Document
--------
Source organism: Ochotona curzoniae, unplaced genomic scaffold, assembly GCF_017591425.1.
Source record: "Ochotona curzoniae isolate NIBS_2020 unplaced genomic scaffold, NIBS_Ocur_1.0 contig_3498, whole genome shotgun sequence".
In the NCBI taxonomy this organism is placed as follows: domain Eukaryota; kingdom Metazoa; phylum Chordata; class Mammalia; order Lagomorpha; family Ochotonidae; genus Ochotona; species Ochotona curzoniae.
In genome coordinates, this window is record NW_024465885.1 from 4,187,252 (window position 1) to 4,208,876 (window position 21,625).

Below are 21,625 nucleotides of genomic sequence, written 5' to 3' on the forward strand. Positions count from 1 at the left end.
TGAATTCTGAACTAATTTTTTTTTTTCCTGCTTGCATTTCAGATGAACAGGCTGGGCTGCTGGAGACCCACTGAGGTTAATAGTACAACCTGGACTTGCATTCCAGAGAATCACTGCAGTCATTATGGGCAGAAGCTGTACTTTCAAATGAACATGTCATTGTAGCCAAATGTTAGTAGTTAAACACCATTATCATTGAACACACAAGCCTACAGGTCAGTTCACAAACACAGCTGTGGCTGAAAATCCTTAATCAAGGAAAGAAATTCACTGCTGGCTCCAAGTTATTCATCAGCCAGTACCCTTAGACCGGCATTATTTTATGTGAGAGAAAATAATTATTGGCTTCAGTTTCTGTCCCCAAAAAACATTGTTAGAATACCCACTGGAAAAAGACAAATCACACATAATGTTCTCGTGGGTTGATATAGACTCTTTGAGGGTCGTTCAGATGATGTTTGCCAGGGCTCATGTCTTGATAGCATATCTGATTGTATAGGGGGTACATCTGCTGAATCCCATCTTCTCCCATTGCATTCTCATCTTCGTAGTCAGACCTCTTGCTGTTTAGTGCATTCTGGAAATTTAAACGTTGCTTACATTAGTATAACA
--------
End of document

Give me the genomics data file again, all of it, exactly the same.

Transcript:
Source organism: Ochotona curzoniae, unplaced genomic scaffold, assembly GCF_017591425.1.
Source record: "Ochotona curzoniae isolate NIBS_2020 unplaced genomic scaffold, NIBS_Ocur_1.0 contig_3498, whole genome shotgun sequence".
In the NCBI taxonomy this organism is placed as follows: domain Eukaryota; kingdom Metazoa; phylum Chordata; class Mammalia; order Lagomorpha; family Ochotonidae; genus Ochotona; species Ochotona curzoniae.
In genome coordinates, this window is record NW_024465885.1 from 4,187,252 (window position 1) to 4,208,876 (window position 21,625).

Below are 21,625 nucleotides of genomic sequence, written 5' to 3' on the forward strand. Positions count from 1 at the left end.
TGAATTCTGAACTAATTTTTTTTTTTCCTGCTTGCATTTCAGATGAACAGGCTGGGCTGCTGGAGACCCACTGAGGTTAATAGTACAACCTGGACTTGCATTCCAGAGAATCACTGCAGTCATTATGGGCAGAAGCTGTACTTTCAAATGAACATGTCATTGTAGCCAAATGTTAGTAGTTAAACACCATTATCATTGAACACACAAGCCTACAGGTCAGTTCACAAACACAGCTGTGGCTGAAAATCCTTAATCAAGGAAAGAAATTCACTGCTGGCTCCAAGTTATTCATCAGCCAGTACCCTTAGACCGGCATTATTTTATGTGAGAGAAAATAATTATTGGCTTCAGTTTCTGTCCCCAAAAAACATTGTTAGAATACCCACTGGAAAAAGACAAATCACACATAATGTTCTCGTGGGTTGATATAGACTCTTTGAGGGTCGTTCAGATGATGTTTGCCAGGGCTCATGTCTTGATAGCATATCTGATTGTATAGGGGGTACATCTGCTGAATCCCATCTTCTCCCATTGCATTCTCATCTTCGTAGTCAGACCTCTTGCTGTTTAGTGCATTCTGGAAATTTAAACGTTGCTTACATTAGTATAACA